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Last November, I highlighted how Bloomberg News seemed to be censoring stories about corruption in China in order to preserve sales of its extremely expensive Bloomberg LP terminals in the region. The article was titled: How Bloomberg “News” Censors the News.
It appears the drama has continued into 2014, with the New York Times reporting that Ben Richardson, an editor in Asia at Bloomberg News, announced that he had resigned in protest. From the NY Times:
Ben Richardson, an editor at large in Asia at Bloomberg News, announced his resignation on Monday, citing the company’s handling of an investigative report in China late last year.
He is the third reporter or editor to leave the organization since several news organizations reported last November that Bloomberg had declined to publish an investigative article that explored financial ties between one of the wealthiest men in China and the families of top Chinese leaders.
“I left Bloomberg because of the way the story was mishandled, and because of how the company made misleading statements in the global press” afterward, he said in an email to the media news site Romenesko. He also wrote that Bloomberg employees faced legal action if they spoke out publicly.
That’s some “free press” we’ve got going here.
Last week Peter T. Grauer, the chairman of Bloomberg L.P., said in Hong Kong that the company should have reconsidered articles outside of business news, because they jeopardized the huge sales potential for Bloomberg’s financial data terminals in the Chinese market. He did not specify any articles in particular. Mr. Grauer’s comments “illustrate the frame of mind of senior management from the business side,” Mr. Richardson said in his email.
With media outlets like these, who needs propaganda…
Full article here.
In what has to be the most disappointing denial of central bank manipulation of a market in recent history, and probably never, the Bank of England today announced that it “has seen no evidence to back media allegations that it condoned or was aware of manipulation of reference rates in the foreign exchange market.” As a reminder, last week we reported, that according to a Bloomberg, “Bank of England officials told currency traders it wasn’t improper to share impending customer orders with counterparts at other firms” or, in other words, the highest monetary authority in England, and the oldest modern central bank, explicitly condoned and encouraged manipulation. Fast forward to today when Andrew Bailey, the Bank’s deputy governor and chief executive of the Bank’s Prudential Regulation Authority, told parliament’s Treasury Select Committee on Tuesday it had no evidence to suggest that bank officials in any sense condoned the manipulation of the rate-setting process. In other words, it very well may have… but there just is no evidence – obviously in keeping with the bank’s very strict “smoking manipulation gun document retention policy.”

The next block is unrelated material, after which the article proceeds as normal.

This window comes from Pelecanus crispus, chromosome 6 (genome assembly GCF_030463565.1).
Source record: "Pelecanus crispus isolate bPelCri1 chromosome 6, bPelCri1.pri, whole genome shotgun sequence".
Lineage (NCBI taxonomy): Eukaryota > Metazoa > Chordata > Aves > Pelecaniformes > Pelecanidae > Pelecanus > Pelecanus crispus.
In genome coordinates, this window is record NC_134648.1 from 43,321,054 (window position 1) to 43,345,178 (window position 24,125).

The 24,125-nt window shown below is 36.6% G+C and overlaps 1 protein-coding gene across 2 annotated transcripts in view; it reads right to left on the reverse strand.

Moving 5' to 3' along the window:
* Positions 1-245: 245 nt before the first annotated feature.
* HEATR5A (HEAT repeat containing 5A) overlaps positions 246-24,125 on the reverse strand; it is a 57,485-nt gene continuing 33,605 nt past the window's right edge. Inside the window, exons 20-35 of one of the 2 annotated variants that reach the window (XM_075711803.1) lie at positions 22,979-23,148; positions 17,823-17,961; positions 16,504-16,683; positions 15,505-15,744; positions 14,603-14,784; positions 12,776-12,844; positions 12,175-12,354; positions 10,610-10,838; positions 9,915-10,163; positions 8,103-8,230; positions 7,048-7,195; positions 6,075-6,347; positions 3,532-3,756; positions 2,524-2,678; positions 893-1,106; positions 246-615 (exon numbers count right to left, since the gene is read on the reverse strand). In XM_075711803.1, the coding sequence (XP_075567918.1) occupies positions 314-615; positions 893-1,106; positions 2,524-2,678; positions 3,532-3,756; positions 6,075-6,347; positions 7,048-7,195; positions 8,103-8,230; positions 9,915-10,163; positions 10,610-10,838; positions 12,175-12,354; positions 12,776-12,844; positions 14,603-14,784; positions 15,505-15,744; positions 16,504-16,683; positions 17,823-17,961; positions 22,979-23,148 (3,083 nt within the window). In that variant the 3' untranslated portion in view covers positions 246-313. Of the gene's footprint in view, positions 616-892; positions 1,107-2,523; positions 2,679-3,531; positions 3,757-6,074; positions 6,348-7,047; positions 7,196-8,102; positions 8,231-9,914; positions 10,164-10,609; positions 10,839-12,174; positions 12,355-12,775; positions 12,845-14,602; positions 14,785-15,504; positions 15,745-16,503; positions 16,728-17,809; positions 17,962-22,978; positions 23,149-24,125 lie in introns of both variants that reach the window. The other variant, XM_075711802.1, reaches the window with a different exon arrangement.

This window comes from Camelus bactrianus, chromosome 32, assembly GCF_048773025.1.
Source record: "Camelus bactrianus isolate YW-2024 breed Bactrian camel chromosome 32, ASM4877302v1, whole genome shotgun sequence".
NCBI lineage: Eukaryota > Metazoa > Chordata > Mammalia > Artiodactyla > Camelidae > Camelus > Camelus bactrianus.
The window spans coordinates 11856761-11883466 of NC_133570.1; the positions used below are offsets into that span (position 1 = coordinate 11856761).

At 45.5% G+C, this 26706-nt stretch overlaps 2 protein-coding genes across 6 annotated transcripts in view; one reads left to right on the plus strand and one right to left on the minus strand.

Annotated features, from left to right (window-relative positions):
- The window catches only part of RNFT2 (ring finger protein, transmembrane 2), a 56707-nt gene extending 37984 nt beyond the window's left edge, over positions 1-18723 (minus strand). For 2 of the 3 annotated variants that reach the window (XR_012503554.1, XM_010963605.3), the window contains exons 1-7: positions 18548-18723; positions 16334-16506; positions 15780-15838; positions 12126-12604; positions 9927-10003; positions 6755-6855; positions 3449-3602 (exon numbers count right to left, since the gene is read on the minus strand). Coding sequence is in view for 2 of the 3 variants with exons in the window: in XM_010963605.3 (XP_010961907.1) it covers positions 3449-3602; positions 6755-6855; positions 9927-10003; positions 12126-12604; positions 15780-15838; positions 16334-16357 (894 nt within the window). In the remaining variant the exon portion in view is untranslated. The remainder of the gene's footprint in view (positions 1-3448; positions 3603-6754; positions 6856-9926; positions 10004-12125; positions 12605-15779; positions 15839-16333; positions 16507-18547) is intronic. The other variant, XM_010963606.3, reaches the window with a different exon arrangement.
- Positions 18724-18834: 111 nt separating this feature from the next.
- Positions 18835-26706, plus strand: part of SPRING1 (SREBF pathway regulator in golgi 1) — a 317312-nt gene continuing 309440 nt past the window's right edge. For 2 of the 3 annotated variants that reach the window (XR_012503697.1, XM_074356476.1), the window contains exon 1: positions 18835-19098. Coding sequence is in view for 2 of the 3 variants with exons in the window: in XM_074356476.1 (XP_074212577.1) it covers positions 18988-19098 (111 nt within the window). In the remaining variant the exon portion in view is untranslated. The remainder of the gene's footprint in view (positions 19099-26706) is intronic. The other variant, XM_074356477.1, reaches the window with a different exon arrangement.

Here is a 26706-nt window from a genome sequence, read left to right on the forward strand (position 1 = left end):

Then again, such evidence already was presented to UK regulators: “Bloomberg News said on February 7 that the Bank officials told currency traders at the April 2012 meeting that it wasn’t improper to share impending customer orders with counterparts at other firms. A senior trader gave his notes from the meeting to the Financial Conduct Authority, Bloomberg said.”
Hence, Mr Bailey had to modestly revise his statement:
“I should say that we have no evidence yet, and we have not seen the evidence that was in the Bloomberg report,” he added.
He added that the Bank of England review was in close cooperation with the Financial Conduct Authority (FCA), which is also investigating broader allegations of manipulation in the foreign exchange markets.
Which obviously means that should the BOE never be “confronted” with the evidence, and it mysteriously “disappears”, it simply means that one of Mark Carney’s henchmen pulled a few levers at the FCA, and made it disappear: of course, on national security grounds, because should it surface that a central bank is merely a criminal organization, then faith and confidence in the Ponzi system might falter. It would also mean confirm what most people who care about these things know: when it comes to UK governance, the buck stops with Threadneedle. And not only there, but everywhere else too.
The rest of the report is trivial fluff and generic spin:
“The Bank does not condone any form of market manipulation in any context whatsoever,” Bailey told the lawmakers on Tuesday.
“On the evidence we have currently, we have no evidence to substantiate the claim that bank officials in any sense condoned or were informed of price manipulation or the sharing of confidential client information,” Bailey added.
“We’ve released the minutes of that meeting, but obviously there are now allegations that there are different versions of what happened at that meeting,” Bailey said.
Bailey said the claims, which the central bank first heard about last October, were being taken “very seriously” and a full review was now underway, led by the Bank’s internal legal counsel with support from an external counsel.
Perhaps just to confirm how serious the “review” is, Bailey should also release a few photos of the internal and external counsels operating the paper shredders with the passion of 2nd year Arthur Andersen intern.